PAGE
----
For many people the words socialist and planning in the same sentence will conjure up images of Stalinist horror: brutal five year plans, inefficiency and waste.
Yet at a time of deep, protracted economic crisis many are questioning whether capitalism is the best way of organising society. Alternatives are being discussed.
Throughout this series we have analysed different aspects of capitalism, sought to uncover its dynamics and identified why crisis is endemic in the system. Karl Marx sought to understand capitalism in order to change it. He defined the goal of the workers’ movement as being communism, later preferring the term socialism. How would such a society be organised?
The basis for the socialist organisation of society is production for need and not for profit. Two things are crucial here – democracy and planning.
Planning is not unique to socialism. An immense amount of planning already takes place under capitalism. Just think, for example, about supermarkets and the amount of time, effort and technology that is used logging customer shopping habits so they can plan their supplies accurately. Think of how much planning goes into sourcing, processing and distributing goods from across the world and getting them into each branch of that supermarket. They have vast supply networks, massive distribution centres – all of which planned in the minute detail.
But planning under capitalism is done on the basis of the individual firm, each seeking to maximise its profits. So although each firm may plan in detail, there is no overall plan across society. This produces vast waste and inefficiency.
So, for example, at the height of the housing boom in Ireland, many companies saw vast profits to be made. They invested in and planned numerous housing projects. There are at least 600 empty “ghost estates” in Ireland. No one has ever lived in the houses and no one is likely to, since they are now starting to bulldoze them despite rising homelessness. Each company had planned the building of houses but since it was in competition with its rivals this led to overproduction and waste.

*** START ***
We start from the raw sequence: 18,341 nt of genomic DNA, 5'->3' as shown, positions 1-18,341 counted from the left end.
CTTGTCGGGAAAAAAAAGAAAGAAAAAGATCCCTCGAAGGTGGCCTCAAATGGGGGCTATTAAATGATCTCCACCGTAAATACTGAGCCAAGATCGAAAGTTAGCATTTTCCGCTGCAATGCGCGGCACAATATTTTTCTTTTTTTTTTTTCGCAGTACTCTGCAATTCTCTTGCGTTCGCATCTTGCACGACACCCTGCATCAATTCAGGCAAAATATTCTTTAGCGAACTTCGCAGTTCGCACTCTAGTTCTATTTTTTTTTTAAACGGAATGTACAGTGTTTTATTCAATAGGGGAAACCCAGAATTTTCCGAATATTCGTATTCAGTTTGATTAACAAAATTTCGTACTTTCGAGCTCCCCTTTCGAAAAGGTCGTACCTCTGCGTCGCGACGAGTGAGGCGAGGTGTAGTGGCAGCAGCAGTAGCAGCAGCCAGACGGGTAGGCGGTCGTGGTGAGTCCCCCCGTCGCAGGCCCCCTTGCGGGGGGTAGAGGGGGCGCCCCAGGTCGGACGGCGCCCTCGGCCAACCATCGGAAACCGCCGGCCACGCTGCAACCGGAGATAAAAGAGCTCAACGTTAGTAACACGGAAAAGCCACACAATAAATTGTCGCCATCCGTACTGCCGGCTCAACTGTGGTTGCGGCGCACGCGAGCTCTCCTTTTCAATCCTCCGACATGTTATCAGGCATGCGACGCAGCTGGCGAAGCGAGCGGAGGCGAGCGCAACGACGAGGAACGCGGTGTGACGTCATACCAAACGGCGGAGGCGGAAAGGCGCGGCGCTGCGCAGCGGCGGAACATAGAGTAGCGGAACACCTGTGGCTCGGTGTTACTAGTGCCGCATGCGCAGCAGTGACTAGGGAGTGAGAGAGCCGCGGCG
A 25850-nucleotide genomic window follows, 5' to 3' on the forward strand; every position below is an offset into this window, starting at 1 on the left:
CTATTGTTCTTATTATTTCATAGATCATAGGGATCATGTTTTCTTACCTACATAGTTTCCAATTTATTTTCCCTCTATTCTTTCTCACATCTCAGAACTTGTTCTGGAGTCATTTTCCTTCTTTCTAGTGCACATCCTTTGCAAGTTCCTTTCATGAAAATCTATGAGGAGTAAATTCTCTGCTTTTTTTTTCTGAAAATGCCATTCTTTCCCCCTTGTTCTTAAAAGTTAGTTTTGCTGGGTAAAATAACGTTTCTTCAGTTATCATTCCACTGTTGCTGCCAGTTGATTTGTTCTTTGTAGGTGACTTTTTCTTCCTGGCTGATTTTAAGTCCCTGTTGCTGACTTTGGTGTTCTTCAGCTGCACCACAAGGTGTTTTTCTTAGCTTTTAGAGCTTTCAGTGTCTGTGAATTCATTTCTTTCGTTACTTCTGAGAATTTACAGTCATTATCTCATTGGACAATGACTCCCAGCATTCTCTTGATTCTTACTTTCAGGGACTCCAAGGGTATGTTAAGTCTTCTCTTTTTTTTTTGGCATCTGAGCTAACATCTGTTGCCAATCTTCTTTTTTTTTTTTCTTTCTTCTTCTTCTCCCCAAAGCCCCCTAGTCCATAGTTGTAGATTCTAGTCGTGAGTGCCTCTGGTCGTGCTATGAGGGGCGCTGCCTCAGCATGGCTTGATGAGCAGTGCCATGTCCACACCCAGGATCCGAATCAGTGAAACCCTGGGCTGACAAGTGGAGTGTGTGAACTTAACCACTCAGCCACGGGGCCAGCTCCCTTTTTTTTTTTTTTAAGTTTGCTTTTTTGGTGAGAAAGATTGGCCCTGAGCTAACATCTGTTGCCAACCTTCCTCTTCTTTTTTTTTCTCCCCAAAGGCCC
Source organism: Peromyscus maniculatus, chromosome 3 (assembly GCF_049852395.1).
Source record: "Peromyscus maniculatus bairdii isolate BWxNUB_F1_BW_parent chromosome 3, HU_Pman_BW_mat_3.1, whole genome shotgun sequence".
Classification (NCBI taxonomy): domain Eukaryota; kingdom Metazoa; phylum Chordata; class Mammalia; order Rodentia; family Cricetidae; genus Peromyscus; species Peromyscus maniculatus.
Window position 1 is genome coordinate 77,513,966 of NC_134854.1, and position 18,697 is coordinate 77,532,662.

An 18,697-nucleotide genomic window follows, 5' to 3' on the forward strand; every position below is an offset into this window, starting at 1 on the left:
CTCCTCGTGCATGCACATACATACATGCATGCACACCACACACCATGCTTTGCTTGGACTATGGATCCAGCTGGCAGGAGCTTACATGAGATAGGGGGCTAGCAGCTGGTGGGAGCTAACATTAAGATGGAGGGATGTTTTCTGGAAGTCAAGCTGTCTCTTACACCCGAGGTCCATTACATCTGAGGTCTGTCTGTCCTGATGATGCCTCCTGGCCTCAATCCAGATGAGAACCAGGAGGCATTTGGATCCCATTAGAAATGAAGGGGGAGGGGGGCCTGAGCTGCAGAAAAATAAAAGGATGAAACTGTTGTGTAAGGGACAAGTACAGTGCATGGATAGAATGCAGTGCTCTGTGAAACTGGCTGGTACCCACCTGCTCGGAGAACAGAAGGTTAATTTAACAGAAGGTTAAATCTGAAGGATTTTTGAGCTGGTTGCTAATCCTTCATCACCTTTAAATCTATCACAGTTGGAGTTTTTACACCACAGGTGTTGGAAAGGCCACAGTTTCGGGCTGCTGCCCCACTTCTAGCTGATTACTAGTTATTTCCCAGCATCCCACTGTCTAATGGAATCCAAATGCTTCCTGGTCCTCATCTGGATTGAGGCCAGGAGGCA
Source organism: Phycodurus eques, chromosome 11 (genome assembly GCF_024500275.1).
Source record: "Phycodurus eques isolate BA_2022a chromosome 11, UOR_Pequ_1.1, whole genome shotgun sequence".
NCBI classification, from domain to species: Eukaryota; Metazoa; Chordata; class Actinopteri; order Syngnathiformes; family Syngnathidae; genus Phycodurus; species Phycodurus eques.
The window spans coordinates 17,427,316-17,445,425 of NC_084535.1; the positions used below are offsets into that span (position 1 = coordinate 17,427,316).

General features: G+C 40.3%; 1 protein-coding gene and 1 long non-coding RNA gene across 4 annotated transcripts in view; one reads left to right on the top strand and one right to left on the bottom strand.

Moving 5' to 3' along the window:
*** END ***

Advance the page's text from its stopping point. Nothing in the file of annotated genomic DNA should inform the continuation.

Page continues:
Planning under socialism would not be top-down and profit driven but would start from what is actually needed in society. This requires mass participation in debates about every aspect of production, rather than a few usually unelected people making the decisions.
Democracy of this sort does not mean endlessly traipsing to the ballot box or continual referendums but would involve people in society discussing what is needed, making collective decisions and then acting on those decisions. This would be a process that everyone can be involved, in whether it’s in their workplace, university, college, school or community.
Not only would this be far more democratic but it would also be far more efficient. After all, who knows more about what is needed in an area or workplace than those people who live or work there themselves? Those who do the jobs – from driving trains to teaching children, from cleaning the streets to making mobile phones – know far more about the best methods and techniques. They are much better placed to make decisions, think up new ideas or suggest ways to improve things.
Of course, there may be arguments or disagreements about priorities or how to do things. In the end these will be tested out in practice rather than by deciding on what will make an individual richer or increase profits. And when decisions are made, those tasked with carrying them out would be directly accountable to everyone else rather than separated off as a privileged group. And far from being too complex to plan, technological advances make it easier to communicate and share information from around the world.
Would people participate in planning and be motivated to produce, especially if it was no longer in order to secure a wage? After all, many people experience work as something boring or burdensome and respond with a lack of enthusiasm. But this reflects the reality of work under capitalism, where workers have no real control over their work, what they produce or how it is produced.
Transforming the nature of work is central to the creation of a socialist planned economy through giving people real control over their work and how it is organised. And a central goal of a socialist society would be to reduce the length of the working week to allow people time to participate in decision making and to free them up to be able to pursue wide goals of self-development whether those are cultural, artistic or intellectual.
Socialist planning is about the collective running society. This involves the need for both political and economic control. That means getting rid of class society and a tiny ruling class who make the decisions at present. This, of course, requires the revolutionary transformation of society and getting rid of capitalism completely.
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